Weekly Research and Commentary on the Future of Business and Technology.
The Larger Impact of LLMs.
Apr 4, 2023
A couple of months ago, we suggested here that the major LLM players were rushing us into a “move fast & break things” era of generative AI. Not the boldest of prognostications, but one that seems to be holding up pretty well. You can find your scorching hot takes on the near future of AI elsewhere this week; instead, I’ll try to offer a few more commonsensical positions that feel likely to prove durably correct.
Working out from that starting point, it’s quite clear that the field is moving fast (and accelerating) and likely to break some important things, but it remains remarkably – and somewhat fascinatingly – unclear exactly what it is that will be broken. Web search? The larger information ecosystem? Democracy? The global economy?
How about the established cost structure of creating new software? As analysts at SK Ventures argued last month, there’s a distinct possibility that systems increasingly capable of generating viable, explainable code in response to natural language prompts will radically reduce the cost of (initially, low-level) software engineering work. That work is highly structured, grammatical by definition, and predictable when dealing with well-understood problems – precisely the kind of work that LLMs are poised to do most effectively and, eventually, reliably.
Two interesting upshots here: The first is that we might then see the cost of software engineering collapse in a way reminiscent of what we’ve already seen with computing, storage, and networking. The second, as Pascal pointed out in one of our community exchanges recently, is that systems that might (relatively) soon be able to generate the code for most any app would seem for present and future startups to be a slippery foundation upon which to build new digital products and services.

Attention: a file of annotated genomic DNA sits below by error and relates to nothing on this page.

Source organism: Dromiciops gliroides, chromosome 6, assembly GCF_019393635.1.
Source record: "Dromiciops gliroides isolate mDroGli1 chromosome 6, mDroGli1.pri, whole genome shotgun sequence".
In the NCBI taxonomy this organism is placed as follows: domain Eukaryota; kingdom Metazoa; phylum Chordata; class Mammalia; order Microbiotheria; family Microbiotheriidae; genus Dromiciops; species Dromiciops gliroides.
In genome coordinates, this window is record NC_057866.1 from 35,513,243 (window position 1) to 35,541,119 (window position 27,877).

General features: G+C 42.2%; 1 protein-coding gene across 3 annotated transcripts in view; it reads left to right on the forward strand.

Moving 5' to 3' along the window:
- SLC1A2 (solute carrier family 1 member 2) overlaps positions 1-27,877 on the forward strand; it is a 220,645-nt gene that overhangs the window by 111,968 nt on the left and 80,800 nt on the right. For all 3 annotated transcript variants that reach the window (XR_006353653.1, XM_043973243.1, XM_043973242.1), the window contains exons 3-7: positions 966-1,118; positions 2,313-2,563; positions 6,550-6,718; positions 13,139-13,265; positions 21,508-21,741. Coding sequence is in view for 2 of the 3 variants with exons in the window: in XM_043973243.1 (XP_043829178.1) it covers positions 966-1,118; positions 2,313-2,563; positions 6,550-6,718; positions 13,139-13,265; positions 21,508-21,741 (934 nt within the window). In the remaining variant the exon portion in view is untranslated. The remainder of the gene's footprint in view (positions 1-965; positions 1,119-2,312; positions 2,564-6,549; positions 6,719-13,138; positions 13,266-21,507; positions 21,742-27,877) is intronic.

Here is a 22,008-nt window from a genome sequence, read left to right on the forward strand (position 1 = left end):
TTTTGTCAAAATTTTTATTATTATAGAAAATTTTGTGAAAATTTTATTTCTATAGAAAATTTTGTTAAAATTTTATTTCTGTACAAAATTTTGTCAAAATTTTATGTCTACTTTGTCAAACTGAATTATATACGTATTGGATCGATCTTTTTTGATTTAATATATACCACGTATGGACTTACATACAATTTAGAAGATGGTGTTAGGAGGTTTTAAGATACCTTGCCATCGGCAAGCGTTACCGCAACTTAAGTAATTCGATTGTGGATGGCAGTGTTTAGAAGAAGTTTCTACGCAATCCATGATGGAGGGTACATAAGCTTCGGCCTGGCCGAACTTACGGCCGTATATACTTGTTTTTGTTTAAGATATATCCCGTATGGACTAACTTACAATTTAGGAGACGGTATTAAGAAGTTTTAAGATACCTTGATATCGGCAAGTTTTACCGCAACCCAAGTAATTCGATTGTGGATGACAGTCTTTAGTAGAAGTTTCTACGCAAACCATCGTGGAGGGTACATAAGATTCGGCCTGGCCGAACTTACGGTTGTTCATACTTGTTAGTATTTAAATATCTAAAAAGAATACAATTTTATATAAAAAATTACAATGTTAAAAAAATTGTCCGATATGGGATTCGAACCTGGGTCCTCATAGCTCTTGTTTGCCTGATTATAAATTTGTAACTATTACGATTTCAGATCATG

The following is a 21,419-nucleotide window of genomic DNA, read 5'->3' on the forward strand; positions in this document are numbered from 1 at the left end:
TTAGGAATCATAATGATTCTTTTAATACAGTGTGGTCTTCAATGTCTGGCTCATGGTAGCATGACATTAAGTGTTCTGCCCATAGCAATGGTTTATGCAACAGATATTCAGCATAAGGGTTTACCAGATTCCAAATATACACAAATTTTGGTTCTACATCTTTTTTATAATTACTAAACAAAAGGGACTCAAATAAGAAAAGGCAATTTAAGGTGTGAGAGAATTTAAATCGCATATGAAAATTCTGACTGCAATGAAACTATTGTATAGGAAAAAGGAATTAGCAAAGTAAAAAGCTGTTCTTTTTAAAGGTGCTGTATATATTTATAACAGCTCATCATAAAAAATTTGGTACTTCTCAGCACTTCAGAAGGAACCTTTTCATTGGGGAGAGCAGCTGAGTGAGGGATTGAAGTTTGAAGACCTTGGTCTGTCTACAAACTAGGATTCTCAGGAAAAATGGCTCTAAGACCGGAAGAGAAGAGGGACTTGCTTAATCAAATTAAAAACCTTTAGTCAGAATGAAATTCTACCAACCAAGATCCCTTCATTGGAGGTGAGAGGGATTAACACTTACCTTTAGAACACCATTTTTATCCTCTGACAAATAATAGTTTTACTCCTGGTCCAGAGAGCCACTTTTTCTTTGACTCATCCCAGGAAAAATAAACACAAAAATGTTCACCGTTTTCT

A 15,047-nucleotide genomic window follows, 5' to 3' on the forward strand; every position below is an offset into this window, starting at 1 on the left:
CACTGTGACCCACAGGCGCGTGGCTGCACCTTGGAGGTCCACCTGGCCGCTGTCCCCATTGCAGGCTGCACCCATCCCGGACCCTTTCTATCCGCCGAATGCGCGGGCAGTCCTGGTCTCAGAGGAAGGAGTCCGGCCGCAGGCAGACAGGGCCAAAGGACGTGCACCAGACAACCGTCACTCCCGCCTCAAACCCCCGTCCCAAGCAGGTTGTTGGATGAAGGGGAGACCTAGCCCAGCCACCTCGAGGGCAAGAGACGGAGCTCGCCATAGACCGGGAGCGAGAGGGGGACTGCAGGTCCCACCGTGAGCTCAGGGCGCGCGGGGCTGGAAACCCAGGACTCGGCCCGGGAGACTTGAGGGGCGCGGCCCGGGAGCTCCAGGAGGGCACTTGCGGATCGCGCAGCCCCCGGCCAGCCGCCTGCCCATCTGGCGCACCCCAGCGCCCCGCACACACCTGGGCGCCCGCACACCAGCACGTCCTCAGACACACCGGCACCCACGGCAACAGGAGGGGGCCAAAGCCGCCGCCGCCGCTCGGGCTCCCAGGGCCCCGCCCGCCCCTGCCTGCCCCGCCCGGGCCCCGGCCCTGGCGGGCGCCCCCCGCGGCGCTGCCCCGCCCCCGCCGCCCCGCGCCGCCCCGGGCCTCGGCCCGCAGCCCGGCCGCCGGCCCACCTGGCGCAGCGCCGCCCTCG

Taken together, all of that would also further argue for the absolutely central importance of holding unique, high-value data as a/the core asset of the business when the other costs of digital innovation are continuing to collapse – and with them, technical barriers to entry. It will be interesting to watch the Bloomberg example for lessons.
One more while we’re here. I heard my friend Alexandre Nascimento (who, unlike me, actually IS an AI expert) tell a roomful of executives in Brazil last week that while AI systems won’t take their jobs, executives who effectively use AI systems just might. That struck me as a nice formulation and another prognostication likely to hold up pretty well. (via Jeffrey)
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